(a) General Rule. Every person is competent to be a witness except as otherwise provided by statute or these rules.
(b) Disqualification of a Witness. A person is disqualified to be a witness if the court determines that (1) the proposed witness is incapable of expressing himself concerning the matter as to be understood by the judge and jury either directly or through interpretation by one who can understand him, or (2) the proposed witness is incapable of understanding the duty of a witness to tell the truth.
Subsection (a) differs from the federal rule which provides that the only exceptions to the competency rule are those set forth in the Rules of Evidence. Because legislation such as the Dead Man's Statute, S.C. Code Ann. § 19-11-20 (1985), still exists limiting witness competency, the rule also refers to exceptions provided by statute.
At common law, there were numerous grounds which would render a witness incompetent. Legislation has eliminated many of these common law disqualifications resulting in a liberalization of the rules regarding competency. See, e.g., S.C. Code Ann. §§ 19-11-10 (1985) (party competent to be witness); 19-11-30 (Supp. 1993) (spouse of party competent); 19-11-40 (1985) (witness having interest in action is not disqualified); 19-11-50 (1985) (criminal defendant may testify); 19-11-60 (1985) (convicted person may testify). Subsection (a) continues this trend of liberalization by creating a general rule of competency.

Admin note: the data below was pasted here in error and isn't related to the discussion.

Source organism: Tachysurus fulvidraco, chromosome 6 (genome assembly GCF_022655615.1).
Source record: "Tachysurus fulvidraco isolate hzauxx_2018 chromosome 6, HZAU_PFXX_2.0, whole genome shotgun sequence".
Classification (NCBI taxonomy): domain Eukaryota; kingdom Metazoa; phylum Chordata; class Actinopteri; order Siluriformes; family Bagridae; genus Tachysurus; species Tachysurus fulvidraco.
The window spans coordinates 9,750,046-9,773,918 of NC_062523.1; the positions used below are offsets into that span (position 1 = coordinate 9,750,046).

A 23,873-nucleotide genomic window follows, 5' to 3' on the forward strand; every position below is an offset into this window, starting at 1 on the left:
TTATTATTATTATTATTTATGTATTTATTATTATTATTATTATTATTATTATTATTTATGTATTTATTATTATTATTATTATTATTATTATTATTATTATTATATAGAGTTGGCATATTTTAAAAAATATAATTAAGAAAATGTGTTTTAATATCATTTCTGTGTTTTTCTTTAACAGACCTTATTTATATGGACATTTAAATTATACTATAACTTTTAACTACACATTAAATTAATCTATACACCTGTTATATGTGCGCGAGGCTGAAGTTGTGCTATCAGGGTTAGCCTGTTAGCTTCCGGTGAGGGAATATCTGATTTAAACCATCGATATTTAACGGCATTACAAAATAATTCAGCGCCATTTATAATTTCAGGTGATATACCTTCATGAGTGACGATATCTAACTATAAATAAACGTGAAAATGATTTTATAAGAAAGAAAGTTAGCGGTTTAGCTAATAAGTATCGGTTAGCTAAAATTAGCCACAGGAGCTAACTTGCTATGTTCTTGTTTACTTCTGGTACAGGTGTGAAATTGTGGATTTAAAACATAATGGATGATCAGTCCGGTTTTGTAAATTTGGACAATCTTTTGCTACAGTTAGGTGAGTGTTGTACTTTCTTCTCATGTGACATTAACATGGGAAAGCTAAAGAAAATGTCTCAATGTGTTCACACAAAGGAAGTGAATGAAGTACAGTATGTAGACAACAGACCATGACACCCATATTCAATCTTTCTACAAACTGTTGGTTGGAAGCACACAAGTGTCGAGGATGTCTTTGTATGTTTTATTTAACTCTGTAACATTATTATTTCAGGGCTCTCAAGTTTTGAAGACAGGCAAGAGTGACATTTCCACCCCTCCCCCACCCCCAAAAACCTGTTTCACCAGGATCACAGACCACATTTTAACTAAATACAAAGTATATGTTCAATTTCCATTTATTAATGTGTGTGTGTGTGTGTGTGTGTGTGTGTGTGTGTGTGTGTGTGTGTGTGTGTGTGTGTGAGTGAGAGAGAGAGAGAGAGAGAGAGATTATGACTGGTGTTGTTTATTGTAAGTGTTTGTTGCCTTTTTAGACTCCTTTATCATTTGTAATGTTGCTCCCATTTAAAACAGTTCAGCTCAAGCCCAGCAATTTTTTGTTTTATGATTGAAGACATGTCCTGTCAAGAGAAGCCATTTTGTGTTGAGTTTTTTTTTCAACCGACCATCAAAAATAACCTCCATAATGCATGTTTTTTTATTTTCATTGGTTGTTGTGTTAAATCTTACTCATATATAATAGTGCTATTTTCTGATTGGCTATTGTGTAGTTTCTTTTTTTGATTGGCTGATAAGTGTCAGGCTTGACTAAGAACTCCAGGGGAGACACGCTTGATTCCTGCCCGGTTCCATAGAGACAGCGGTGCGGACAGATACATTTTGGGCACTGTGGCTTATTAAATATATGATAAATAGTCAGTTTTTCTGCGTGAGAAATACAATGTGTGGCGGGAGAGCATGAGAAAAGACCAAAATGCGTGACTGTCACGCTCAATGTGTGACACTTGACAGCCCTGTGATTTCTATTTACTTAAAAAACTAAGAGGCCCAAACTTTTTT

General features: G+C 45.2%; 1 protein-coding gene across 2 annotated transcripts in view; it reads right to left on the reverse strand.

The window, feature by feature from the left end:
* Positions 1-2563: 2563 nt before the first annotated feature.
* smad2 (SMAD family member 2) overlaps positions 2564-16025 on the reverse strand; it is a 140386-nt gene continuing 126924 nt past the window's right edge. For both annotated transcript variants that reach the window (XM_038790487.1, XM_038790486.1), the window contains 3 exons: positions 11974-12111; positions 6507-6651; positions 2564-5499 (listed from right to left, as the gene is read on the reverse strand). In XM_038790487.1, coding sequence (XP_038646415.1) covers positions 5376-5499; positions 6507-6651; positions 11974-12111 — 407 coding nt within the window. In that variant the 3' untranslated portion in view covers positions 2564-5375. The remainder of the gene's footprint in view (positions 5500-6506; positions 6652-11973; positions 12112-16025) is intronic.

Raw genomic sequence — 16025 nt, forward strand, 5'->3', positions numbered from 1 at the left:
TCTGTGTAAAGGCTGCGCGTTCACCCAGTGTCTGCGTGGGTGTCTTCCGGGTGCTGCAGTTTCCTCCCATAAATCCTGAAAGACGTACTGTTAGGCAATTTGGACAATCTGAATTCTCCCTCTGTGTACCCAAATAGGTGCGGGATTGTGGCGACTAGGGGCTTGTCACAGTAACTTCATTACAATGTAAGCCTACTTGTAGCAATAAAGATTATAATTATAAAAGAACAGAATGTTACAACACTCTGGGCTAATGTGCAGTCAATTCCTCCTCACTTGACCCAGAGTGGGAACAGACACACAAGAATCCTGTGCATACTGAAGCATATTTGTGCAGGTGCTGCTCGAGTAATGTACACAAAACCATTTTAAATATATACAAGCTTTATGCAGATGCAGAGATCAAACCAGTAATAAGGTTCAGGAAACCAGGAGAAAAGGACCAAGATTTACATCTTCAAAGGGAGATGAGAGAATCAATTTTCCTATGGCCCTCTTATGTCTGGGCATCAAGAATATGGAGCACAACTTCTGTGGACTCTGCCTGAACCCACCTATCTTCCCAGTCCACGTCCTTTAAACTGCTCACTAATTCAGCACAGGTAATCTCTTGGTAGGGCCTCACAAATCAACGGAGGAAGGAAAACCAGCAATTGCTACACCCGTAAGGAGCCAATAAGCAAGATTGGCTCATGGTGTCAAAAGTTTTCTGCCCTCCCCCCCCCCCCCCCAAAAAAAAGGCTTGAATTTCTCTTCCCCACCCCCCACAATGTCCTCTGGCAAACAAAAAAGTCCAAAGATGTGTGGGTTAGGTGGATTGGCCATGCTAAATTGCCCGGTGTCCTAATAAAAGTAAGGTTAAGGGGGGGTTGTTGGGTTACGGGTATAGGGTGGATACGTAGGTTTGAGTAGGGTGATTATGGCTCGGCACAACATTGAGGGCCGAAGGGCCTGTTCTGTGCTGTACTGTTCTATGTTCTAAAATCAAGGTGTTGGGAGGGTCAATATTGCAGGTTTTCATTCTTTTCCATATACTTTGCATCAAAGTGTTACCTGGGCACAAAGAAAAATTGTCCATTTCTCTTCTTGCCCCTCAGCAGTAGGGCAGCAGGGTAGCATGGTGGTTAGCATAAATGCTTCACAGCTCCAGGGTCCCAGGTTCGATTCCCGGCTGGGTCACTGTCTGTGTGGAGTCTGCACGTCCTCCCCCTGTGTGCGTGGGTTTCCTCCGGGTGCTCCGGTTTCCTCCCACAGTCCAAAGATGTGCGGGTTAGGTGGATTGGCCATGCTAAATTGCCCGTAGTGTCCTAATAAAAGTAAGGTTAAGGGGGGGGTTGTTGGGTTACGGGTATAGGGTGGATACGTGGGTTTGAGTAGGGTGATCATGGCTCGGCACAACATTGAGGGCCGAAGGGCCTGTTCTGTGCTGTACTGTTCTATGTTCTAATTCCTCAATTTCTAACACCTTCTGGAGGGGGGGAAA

This rule will result in a change in the law regarding competency of children. Under prior South Carolina law, proof of competency for children under the age of fourteen was required unless the child was a victim of abuse or neglect, as defined in the Children's Code, who was testifying concerning the abuse or neglect. South Carolina Department of Social Services v. Doe, 292 S.C. 211, 355 S.E.2d 543 (Ct. App.1987); S.C. Code Ann. § 19-11-25 (Supp. 1993). Under this rule, children are presumed to be competent unless it is shown otherwise.
The federal rule does not contain a subsection (b). This provision was added to establish a minimum standard for competency of a witness and to make it clear that the determination of a witness' competency is within the sound discretion of the trial judge. In re Robert M., 294 S.C. 69, 362 S.E.2d 639 (1987); State v. Camele, 293 S.C. 302, 360 S.E.2d 307 (1987); State v. Pitts, 256 S.C. 420, 182 S.E.2d 738 (1971).